Does Judge Have Power to Lower PC 12022.53 Gun Enhancement?

No is the answer to the question posed in the title to this log entry. A judge only has the power to strike the sentencing enhancement for use of a firearm in committing a crime, not reduce it, i.e., from ten years to five years. This question, however, was put to the test in the following appellate court ruling, summarized in the following article. To read the article, please click on the following link –

Are Criminal Threats Lesser-Included Offense of Stalking?

The casual reader of the rhetorical question posed as the title to this blog post may quacking answer “no, criminal threats involves communication, but stalking requires no communication with the alleged victim.” Such an observation overlooks the fact that stalking does require that defendant make a credible threat to the victim that causes him or her to reasonably fear for his or her safety. Therefore, since criminal threats requires defendant to make a threat to commit a crime that would cause great bodily injury to the victim or his immediate family, can committing a criminal threat be a lesser included offense of stalking? To find out, please click on the following link –

Equitable Tolling Denied for Filing Late Habeas Appeal.

The following article concerns a common trap among those seeking federal habeas review after the prisoner has exhausted state court relief. The petition for writ of habeas corpus must be filed in federal law within one year of when the judgment is final in state court, unless tolling applies. When can tolling extend that one year deadline? The following case explores when tolling is claimed for a late-filed federal petition for a writ of habeas corpus, but rejected. To read about what is permissible tolling and what is not, please click on the following link – Https://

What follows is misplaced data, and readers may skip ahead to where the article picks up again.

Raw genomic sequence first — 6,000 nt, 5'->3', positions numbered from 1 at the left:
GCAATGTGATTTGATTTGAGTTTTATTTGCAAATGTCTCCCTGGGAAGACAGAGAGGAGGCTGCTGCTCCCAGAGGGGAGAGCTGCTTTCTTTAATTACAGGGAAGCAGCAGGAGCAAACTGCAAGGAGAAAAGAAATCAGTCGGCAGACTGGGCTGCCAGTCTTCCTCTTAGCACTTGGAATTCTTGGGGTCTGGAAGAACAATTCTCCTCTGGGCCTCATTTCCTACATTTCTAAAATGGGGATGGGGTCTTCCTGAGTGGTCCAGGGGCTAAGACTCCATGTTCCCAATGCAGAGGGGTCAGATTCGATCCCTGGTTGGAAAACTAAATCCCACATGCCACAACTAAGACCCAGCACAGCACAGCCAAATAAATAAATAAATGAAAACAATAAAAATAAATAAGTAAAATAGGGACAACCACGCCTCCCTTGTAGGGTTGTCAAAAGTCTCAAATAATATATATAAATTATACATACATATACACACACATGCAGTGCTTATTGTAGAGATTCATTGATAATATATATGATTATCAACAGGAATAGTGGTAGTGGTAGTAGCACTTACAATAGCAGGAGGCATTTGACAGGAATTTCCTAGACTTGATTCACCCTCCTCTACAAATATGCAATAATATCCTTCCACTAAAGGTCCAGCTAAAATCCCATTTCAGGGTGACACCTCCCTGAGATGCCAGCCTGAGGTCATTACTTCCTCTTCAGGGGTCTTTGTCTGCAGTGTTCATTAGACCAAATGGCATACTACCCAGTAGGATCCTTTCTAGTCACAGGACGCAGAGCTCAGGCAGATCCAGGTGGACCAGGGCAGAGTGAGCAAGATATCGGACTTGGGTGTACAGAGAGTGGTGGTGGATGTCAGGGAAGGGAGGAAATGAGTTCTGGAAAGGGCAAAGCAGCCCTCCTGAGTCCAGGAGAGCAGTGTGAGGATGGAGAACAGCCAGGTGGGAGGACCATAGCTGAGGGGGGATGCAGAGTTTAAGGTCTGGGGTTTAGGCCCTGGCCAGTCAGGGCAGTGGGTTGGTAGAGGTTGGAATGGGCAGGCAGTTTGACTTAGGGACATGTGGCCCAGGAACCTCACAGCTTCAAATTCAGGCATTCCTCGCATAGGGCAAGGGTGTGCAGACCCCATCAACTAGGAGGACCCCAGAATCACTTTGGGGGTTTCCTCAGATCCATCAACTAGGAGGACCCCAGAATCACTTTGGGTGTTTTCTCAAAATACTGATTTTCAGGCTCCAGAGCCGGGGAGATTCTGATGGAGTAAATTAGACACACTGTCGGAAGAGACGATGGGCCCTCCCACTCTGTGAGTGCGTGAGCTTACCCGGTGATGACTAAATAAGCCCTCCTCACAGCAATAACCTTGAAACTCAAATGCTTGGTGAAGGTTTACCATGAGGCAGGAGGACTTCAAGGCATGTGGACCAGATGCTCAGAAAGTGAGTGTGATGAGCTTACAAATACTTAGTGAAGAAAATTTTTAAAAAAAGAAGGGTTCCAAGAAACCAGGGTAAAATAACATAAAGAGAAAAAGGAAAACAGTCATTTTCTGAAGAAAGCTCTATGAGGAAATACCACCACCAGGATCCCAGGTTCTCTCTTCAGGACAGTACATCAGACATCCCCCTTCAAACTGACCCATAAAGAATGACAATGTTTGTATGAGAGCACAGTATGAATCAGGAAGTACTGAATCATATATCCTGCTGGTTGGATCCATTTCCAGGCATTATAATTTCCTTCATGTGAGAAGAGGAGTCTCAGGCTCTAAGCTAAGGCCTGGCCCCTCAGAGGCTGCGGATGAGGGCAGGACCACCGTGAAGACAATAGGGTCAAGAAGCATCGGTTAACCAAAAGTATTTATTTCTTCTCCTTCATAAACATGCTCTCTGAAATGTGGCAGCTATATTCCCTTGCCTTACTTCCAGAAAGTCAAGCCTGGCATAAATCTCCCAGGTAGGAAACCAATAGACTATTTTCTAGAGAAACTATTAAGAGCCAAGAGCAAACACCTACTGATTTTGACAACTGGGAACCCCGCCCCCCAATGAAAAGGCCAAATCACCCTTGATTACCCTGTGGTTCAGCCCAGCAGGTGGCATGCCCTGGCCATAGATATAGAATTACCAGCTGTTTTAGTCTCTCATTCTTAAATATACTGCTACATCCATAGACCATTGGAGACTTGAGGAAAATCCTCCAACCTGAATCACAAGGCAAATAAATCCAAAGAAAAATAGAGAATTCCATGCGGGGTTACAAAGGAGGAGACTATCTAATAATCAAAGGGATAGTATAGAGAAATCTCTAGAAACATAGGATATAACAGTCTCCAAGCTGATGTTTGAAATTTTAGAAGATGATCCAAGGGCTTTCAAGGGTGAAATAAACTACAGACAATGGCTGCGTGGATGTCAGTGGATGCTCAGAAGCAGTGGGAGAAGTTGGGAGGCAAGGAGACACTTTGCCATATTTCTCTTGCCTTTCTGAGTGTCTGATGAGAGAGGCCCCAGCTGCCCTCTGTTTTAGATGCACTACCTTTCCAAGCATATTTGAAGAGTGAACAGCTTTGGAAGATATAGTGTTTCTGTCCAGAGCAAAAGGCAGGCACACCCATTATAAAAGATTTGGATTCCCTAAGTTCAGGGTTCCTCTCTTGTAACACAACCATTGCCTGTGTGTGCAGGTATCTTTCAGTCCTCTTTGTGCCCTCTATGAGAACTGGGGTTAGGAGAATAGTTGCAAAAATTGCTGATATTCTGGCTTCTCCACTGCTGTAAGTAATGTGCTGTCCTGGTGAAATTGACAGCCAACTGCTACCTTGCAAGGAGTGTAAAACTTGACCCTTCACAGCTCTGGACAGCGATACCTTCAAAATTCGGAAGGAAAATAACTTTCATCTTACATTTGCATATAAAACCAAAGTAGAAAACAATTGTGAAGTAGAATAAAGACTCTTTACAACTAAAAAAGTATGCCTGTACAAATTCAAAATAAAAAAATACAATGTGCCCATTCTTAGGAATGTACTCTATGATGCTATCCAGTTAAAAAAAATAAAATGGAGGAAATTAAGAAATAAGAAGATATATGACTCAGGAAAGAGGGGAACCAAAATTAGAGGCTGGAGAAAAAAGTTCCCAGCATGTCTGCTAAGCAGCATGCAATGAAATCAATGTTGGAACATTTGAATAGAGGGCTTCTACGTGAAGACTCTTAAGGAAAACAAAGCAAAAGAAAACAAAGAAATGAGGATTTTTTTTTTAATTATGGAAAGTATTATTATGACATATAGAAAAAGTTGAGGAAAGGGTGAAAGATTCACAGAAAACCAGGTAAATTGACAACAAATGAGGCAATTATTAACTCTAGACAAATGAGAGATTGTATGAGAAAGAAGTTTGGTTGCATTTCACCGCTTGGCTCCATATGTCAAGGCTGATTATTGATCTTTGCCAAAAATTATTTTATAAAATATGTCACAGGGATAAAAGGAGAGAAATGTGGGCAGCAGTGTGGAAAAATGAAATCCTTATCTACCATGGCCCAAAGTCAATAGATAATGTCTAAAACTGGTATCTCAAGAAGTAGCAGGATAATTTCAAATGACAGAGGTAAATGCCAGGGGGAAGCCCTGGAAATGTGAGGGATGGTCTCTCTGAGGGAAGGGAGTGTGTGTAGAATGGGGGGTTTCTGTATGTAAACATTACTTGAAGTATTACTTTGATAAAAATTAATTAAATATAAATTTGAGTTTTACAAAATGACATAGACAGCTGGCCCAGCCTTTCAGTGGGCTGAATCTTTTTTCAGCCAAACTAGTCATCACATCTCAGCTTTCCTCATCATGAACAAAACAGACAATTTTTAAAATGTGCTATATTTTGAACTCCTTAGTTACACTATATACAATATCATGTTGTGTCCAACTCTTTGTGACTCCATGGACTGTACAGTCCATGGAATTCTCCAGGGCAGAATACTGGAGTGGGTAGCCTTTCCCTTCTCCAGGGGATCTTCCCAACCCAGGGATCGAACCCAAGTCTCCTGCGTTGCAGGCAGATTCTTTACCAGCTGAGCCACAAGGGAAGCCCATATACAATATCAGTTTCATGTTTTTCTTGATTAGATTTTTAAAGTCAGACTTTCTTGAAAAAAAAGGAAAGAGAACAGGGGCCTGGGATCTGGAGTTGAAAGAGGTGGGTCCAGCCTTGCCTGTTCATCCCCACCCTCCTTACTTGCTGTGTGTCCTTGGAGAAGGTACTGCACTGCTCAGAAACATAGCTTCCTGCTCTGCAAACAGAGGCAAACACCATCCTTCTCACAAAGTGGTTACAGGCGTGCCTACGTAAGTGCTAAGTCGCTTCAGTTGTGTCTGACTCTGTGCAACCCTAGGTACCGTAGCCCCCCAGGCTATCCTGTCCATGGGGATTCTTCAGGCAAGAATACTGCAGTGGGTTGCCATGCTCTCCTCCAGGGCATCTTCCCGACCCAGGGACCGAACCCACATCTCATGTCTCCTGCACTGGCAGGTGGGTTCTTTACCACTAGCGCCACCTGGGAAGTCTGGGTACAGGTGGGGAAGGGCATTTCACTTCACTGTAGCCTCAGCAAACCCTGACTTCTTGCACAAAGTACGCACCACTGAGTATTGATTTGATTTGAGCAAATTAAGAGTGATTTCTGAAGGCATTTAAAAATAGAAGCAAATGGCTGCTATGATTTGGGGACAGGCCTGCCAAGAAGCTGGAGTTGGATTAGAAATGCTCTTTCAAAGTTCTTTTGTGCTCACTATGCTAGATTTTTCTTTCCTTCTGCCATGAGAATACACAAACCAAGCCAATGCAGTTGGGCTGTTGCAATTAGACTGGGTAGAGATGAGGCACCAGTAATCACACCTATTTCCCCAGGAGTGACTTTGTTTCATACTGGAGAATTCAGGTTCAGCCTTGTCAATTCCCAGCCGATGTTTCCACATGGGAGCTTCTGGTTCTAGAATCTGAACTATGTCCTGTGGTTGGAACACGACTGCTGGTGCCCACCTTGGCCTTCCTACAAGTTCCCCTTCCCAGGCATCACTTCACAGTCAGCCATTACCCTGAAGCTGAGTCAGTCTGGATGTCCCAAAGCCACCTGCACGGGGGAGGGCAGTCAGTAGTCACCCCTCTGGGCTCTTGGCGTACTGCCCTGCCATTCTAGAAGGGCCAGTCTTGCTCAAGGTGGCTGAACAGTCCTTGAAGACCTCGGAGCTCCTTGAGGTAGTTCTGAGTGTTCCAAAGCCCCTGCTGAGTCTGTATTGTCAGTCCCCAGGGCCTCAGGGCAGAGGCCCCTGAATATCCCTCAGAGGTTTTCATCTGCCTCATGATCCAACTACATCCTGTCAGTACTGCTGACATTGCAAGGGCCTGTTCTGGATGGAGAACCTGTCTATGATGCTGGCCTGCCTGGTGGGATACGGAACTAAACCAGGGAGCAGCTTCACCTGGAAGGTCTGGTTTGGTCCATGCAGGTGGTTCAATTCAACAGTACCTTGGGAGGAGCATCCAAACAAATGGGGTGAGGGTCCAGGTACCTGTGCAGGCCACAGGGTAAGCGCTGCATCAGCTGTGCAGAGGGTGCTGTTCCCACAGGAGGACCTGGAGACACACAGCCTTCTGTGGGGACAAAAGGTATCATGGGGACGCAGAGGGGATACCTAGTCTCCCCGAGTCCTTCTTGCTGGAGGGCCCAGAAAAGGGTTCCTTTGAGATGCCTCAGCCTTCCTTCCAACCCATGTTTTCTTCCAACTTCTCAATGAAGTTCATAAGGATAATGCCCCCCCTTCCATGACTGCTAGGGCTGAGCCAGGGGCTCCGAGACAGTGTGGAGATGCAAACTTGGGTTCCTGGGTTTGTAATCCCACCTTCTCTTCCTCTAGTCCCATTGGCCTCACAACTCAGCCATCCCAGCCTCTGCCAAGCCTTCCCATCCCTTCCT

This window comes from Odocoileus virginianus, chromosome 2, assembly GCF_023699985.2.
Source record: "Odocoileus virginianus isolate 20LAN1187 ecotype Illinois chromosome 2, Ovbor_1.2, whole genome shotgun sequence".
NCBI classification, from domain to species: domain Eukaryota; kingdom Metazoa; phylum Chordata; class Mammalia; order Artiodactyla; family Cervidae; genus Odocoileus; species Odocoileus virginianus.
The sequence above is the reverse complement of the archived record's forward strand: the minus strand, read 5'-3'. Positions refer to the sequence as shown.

Federal Armed Career Criminal Act – PC 273.5 Qualify?

If one was convicted of domestic violence under California law, does that conviction “count” toward being a violent felony under the federal Armed Career Criminal Act (ACCA)? Would it count as one of three prior violent felonies toward making defendant qualify for a mandatory fifteen year federal prison sentence under the ACCA? The answer may surprise you. To read more about he ACCA and a state court domestic violence conviction, please click on the following link –

Untimely Habeas Petition Due to Mental Impairment?

As the title of this blog post perhaps suggests, is there a certain amount of mental impairment a judge must find to permit a late petition for writ of habeas corpus? If so, what is the standard for tolling the one-year time limit for filing a federal writ after a state court petition for writ of habeas corpus is denied? What must petitioner show? Can ineffective assistance of counsel (IAC) apply? How late can the filing be? To read answers to these questions please click on the following link –